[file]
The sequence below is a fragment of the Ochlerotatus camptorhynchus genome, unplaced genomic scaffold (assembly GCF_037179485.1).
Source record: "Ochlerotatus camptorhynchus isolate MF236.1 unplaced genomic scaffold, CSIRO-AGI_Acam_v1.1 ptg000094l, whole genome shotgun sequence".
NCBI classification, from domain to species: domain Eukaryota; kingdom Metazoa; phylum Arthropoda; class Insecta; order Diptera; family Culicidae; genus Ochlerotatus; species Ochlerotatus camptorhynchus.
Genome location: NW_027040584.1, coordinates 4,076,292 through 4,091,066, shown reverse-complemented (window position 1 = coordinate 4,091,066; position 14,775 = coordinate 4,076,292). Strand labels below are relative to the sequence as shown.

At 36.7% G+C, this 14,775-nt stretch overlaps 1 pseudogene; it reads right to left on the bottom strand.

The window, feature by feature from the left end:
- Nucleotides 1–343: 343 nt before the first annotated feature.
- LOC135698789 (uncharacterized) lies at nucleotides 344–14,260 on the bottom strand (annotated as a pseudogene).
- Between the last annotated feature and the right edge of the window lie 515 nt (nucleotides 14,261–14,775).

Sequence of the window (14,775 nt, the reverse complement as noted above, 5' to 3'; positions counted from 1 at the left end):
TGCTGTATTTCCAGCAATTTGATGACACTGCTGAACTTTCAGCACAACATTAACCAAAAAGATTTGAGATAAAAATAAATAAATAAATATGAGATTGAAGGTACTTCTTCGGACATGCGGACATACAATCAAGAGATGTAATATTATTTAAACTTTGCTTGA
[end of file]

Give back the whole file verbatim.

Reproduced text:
The sequence below is a fragment of the Ochlerotatus camptorhynchus genome, unplaced genomic scaffold (assembly GCF_037179485.1).
Source record: "Ochlerotatus camptorhynchus isolate MF236.1 unplaced genomic scaffold, CSIRO-AGI_Acam_v1.1 ptg000094l, whole genome shotgun sequence".
NCBI classification, from domain to species: domain Eukaryota; kingdom Metazoa; phylum Arthropoda; class Insecta; order Diptera; family Culicidae; genus Ochlerotatus; species Ochlerotatus camptorhynchus.
Genome location: NW_027040584.1, coordinates 4,076,292 through 4,091,066, shown reverse-complemented (window position 1 = coordinate 4,091,066; position 14,775 = coordinate 4,076,292). Strand labels below are relative to the sequence as shown.

At 36.7% G+C, this 14,775-nt stretch overlaps 1 pseudogene; it reads right to left on the bottom strand.

The window, feature by feature from the left end:
- Nucleotides 1–343: 343 nt before the first annotated feature.
- LOC135698789 (uncharacterized) lies at nucleotides 344–14,260 on the bottom strand (annotated as a pseudogene).
- Between the last annotated feature and the right edge of the window lie 515 nt (nucleotides 14,261–14,775).

Sequence of the window (14,775 nt, the reverse complement as noted above, 5' to 3'; positions counted from 1 at the left end):
TGCTGTATTTCCAGCAATTTGATGACACTGCTGAACTTTCAGCACAACATTAACCAAAAAGATTTGAGATAAAAATAAATAAATAAATATGAGATTGAAGGTACTTCTTCGGACATGCGGACATACAATCAAGAGATGTAATATTATTTAAACTTTGCTTGA